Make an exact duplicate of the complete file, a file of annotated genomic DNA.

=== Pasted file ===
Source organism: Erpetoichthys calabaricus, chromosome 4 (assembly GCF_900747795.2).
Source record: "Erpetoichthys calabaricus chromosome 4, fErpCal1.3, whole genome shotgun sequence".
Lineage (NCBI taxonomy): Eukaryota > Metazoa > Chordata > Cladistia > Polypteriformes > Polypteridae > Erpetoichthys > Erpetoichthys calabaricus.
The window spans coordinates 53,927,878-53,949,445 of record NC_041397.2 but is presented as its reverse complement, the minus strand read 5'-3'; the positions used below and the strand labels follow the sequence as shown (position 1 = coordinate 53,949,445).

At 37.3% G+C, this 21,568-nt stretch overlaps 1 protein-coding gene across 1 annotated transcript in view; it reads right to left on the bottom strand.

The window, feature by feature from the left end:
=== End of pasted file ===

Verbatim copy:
Source organism: Erpetoichthys calabaricus, chromosome 4 (assembly GCF_900747795.2).
Source record: "Erpetoichthys calabaricus chromosome 4, fErpCal1.3, whole genome shotgun sequence".
Lineage (NCBI taxonomy): Eukaryota > Metazoa > Chordata > Cladistia > Polypteriformes > Polypteridae > Erpetoichthys > Erpetoichthys calabaricus.
The window spans coordinates 53,927,878-53,949,445 of record NC_041397.2 but is presented as its reverse complement, the minus strand read 5'-3'; the positions used below and the strand labels follow the sequence as shown (position 1 = coordinate 53,949,445).

At 37.3% G+C, this 21,568-nt stretch overlaps 1 protein-coding gene across 1 annotated transcript in view; it reads right to left on the bottom strand.

The window, feature by feature from the left end: